Flash is still banished from Apple's iPhone, but a mobile browser is opening the door--at least partially--to the technology.
After its recent approval by Apple, Skyfire, a mobile Web browser that converts Flash videos to HTML5, hit the App Store today at 2 p.m. PT.
Selling for $2.99, the app has been awaiting Apple's thumbs-up since it was submitted for approval more than two months ago.
Skyfire uses a trick to coax Flash videos to run on the iPhone and iPod Touch. Those devices don't support Flash due to Apple's ban of the Adobe Systems' plug-in. In the same vein, Apple earlier this year blocked technology that let developers translate their Flash apps into native iPhone apps, though Apple recently relented on that stance.
Here is Skyfire's solution: when you browse a Web page with Flash video, Skyfire's own servers fire up and convert the content into HTML5 on the fly. Clicking on a thumbnail of the HTML5 video then streams it directly from Skyfire's servers to the Apple device.
Though designed for the iPhone and iPod Touch, the app will run on the iPad, but only in iPhone-compatibility mode. That doubles the pixels, though, creating a grainy-looking video. Skyfire confirmed that it will release an iPad-specific version of the app at a later date.
The app won't convert games or any other nonvideo content. And certain sites, notably Hulu, block Skyfire. That's hardly surprising since Hulu has been trying to drum up interest in its $10-per-month Hulu Plus service, which is available as its own mobile app.
Skyfire 2.0 for iPhone follows in the footsteps of Skyfire for Android, which launched earlier this year. Though native Flash support is available in Android 2.2 and higher, people running older versions of Google's mobile OS still need a workaround to view Flash content.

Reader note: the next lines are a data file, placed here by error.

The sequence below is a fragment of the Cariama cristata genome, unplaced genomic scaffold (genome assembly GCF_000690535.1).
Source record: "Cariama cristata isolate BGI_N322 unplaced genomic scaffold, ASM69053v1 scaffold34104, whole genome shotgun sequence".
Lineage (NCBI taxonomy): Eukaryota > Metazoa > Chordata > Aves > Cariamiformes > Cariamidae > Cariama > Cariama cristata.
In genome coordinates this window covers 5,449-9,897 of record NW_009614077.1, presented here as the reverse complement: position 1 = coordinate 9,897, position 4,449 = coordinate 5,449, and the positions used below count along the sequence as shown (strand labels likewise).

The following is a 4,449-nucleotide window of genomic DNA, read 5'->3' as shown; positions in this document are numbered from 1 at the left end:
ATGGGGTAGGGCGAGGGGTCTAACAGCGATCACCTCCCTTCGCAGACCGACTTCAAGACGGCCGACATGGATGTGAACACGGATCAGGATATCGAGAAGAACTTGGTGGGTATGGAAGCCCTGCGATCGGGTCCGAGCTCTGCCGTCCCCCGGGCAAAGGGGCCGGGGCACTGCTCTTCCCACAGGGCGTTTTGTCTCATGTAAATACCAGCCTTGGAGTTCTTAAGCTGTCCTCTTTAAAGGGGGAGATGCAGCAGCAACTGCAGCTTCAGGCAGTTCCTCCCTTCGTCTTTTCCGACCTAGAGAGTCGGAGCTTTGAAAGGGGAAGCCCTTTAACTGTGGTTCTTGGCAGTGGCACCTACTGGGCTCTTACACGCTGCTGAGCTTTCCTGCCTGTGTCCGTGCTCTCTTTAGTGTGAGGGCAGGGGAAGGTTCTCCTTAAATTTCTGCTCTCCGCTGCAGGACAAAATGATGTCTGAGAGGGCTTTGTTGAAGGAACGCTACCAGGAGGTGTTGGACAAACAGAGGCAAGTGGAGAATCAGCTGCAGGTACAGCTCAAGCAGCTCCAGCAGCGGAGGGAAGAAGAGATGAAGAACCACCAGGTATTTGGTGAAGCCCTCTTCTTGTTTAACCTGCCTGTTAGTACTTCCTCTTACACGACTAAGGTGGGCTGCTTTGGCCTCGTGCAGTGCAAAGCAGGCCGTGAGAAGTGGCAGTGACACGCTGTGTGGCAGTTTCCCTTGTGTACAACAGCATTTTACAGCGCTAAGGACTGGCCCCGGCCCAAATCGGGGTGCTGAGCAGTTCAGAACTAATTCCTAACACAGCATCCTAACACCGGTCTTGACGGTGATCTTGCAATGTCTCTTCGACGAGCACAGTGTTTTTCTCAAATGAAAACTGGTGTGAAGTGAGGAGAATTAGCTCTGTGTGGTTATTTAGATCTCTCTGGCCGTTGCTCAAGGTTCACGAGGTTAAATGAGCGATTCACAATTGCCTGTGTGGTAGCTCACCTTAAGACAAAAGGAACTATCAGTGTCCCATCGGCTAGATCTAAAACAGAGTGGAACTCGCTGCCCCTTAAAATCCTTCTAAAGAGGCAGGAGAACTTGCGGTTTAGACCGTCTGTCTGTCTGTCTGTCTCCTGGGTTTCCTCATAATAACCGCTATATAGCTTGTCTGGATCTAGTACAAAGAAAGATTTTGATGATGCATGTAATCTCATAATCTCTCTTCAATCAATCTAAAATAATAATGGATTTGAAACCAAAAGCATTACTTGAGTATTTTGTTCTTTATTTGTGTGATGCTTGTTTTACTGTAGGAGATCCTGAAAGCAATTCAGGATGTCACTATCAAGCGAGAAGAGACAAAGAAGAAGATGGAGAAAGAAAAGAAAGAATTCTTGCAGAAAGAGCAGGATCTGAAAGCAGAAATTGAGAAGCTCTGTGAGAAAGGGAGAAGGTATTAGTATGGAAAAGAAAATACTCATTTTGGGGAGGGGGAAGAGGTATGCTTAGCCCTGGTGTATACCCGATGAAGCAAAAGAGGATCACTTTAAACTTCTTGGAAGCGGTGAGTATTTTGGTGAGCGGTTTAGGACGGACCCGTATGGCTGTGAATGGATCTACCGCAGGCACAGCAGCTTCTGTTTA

Like its Android counterpart, Skyfire for the iPhone runs on top of mobile Safari rather than as a separate browser. But it also includes several unique features of its own.
Skyfire's video icon fixes any missing Flash video content that you'd normally see in Safari, which means no more Flash error messages. You can share a video through e-mail and via Facebook or Twitter. The company's servers also adjust the resolution of the streamed video depending on the screen size of the phone and the speed of the network connection.
The app will offer relevant videos and other content based on the page you're currently viewing. A desktop mode can display full Web sites, rather than just their mobile versions. And finally, up to eight different browser windows can be opened to display a variety of sites at the same time.
"Users don't think about what video technology a site uses. They just want the video to play," Skyfire CEO Jeff Glueck said in a statement. "With this workaround, Skyfire makes playback possible, while also optimizing the video for mobile screens and networks. That makes it easier to fit video through congested cell towers, saves battery life, and helps users conserve megabytes in their data plan."
Updated at 2 p.m. PT: A Skyfire representative confirmed the app's launch date for today at 2 p.m.